Skip to main content Skip to search
The Contemplative Classroom, or Learning by Heart in the Age of Google
Buddhist-Christian Studies
Format: Journal Article
Publication Date: Nov 30, 2012
Pages: 3 - 11
Sources ID: 81851
Notes: ISSN 0882-0945; ISSN 1527-9472
Visibility: Public (group default)
Abstract: (Show)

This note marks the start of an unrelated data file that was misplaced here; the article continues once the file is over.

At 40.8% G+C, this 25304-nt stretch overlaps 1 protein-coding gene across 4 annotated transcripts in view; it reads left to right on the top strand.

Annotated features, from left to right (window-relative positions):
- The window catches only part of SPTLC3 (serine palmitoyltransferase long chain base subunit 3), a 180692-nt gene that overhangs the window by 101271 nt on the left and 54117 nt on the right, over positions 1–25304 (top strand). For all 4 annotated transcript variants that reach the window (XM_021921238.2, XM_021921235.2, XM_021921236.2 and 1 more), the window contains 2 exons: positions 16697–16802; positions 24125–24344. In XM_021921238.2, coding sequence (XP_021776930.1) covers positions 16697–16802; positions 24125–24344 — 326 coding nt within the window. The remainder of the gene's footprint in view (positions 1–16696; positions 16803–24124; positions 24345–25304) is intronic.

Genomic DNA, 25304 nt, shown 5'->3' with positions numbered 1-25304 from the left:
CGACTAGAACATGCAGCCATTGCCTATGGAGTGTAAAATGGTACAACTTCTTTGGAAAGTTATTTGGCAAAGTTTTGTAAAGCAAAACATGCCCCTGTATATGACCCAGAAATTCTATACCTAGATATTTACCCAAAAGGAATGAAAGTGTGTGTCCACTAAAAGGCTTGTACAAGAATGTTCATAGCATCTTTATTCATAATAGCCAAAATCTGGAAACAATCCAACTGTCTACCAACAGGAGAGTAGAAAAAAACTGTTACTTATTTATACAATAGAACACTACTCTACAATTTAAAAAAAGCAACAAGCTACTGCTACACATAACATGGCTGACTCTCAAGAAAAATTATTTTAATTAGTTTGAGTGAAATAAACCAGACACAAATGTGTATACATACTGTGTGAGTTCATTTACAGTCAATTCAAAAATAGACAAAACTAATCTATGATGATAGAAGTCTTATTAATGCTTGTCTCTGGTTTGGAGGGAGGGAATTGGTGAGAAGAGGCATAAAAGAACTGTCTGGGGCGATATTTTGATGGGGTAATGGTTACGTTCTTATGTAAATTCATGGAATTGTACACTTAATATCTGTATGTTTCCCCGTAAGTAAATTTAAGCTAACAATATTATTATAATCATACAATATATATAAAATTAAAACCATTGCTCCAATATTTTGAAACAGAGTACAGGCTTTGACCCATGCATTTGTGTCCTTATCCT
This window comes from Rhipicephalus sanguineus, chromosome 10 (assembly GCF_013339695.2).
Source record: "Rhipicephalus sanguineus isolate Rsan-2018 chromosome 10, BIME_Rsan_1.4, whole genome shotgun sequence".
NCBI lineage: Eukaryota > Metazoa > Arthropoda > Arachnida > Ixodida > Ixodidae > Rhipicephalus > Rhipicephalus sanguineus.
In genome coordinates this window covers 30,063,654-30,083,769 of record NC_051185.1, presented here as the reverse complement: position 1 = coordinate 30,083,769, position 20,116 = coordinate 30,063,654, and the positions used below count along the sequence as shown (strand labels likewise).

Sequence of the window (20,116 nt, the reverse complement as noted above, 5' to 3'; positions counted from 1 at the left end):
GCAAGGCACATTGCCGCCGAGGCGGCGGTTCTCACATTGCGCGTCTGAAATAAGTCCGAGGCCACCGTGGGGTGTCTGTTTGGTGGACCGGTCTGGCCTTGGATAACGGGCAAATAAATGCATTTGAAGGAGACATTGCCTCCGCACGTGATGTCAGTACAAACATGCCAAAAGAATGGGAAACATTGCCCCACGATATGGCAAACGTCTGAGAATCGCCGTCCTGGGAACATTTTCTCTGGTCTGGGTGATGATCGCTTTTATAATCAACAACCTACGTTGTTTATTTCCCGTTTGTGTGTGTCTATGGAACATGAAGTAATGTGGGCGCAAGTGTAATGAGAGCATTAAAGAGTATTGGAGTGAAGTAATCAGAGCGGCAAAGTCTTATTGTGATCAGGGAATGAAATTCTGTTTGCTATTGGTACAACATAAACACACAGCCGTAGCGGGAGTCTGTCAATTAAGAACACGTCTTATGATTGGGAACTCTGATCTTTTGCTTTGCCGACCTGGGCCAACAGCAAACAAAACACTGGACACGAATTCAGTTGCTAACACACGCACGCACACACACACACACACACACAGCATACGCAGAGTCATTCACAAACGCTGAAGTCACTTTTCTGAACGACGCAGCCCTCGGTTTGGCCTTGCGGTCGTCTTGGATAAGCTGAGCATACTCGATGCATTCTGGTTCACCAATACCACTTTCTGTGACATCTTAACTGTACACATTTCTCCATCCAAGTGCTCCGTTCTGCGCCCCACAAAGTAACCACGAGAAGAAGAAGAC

In his provocative essay “Slow Knowledge,” David Orr outlines the countervailing assumptions of what he calls “the culture of fast knowledge.” Among these are the widely shared, though rarely examined, beliefs that “only that which can be measured is true knowledge; the more knowledge we have, the better; there are no significant distinctions between information and knowledge; and wisdom is an undefinable, hence unimportant category.”1 If all this were true, it would follow that computers are fast overtaking humans as the next intelligent species. Or, to put it differently, the two species have been colluding for some time to produce smarter machines and dumber people, as we humans abdicate more and more of our mental tasks. Moreover, when it comes time to weigh values—to ask not how quickly or efficiently some task can be done, but whether it ought to be done at all—we are strangely disinclined to challenge digital fatalism, which has become the default logic of late capitalism. Whenever a new digital option appears, we assume that if it can be done and someone somewhere is doing it, then it should be done and we ought to do it too. So even the local hardware store has to be on Facebook so customers can “like” it, and the AAR needs a Twitter account to send weekly tweets. We seldom pause to ask questions about means and ends, unintended consequences, or the sheer mindless clutter of our lives—let alone the implications of this or that new app for our descendants down to the seventh generation, or the enlightenment of all sentient beings. Surface obliterates depth; instant stimulation trumps mature reflection; short-term profit overrules the long-range good.